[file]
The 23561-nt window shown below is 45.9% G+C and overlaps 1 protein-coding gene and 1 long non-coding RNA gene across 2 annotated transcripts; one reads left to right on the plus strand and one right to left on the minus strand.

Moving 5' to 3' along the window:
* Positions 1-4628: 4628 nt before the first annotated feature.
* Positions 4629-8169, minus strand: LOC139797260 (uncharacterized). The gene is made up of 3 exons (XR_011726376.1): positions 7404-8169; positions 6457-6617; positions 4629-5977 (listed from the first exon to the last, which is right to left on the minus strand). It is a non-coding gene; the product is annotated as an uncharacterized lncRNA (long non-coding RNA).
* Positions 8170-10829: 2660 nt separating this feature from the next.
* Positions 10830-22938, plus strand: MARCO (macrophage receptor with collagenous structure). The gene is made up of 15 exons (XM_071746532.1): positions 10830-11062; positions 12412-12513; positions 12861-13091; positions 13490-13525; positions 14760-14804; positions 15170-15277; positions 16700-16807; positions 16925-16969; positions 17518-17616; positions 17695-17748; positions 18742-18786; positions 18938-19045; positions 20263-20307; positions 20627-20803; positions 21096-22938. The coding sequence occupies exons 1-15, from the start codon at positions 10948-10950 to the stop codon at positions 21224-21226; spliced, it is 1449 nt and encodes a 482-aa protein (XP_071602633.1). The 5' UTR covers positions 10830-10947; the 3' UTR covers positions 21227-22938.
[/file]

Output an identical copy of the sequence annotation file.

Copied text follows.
The 23561-nt window shown below is 45.9% G+C and overlaps 1 protein-coding gene and 1 long non-coding RNA gene across 2 annotated transcripts; one reads left to right on the plus strand and one right to left on the minus strand.

Moving 5' to 3' along the window:
* Positions 1-4628: 4628 nt before the first annotated feature.
* Positions 4629-8169, minus strand: LOC139797260 (uncharacterized). The gene is made up of 3 exons (XR_011726376.1): positions 7404-8169; positions 6457-6617; positions 4629-5977 (listed from the first exon to the last, which is right to left on the minus strand). It is a non-coding gene; the product is annotated as an uncharacterized lncRNA (long non-coding RNA).
* Positions 8170-10829: 2660 nt separating this feature from the next.
* Positions 10830-22938, plus strand: MARCO (macrophage receptor with collagenous structure). The gene is made up of 15 exons (XM_071746532.1): positions 10830-11062; positions 12412-12513; positions 12861-13091; positions 13490-13525; positions 14760-14804; positions 15170-15277; positions 16700-16807; positions 16925-16969; positions 17518-17616; positions 17695-17748; positions 18742-18786; positions 18938-19045; positions 20263-20307; positions 20627-20803; positions 21096-22938. The coding sequence occupies exons 1-15, from the start codon at positions 10948-10950 to the stop codon at positions 21224-21226; spliced, it is 1449 nt and encodes a 482-aa protein (XP_071602633.1). The 5' UTR covers positions 10830-10947; the 3' UTR covers positions 21227-22938.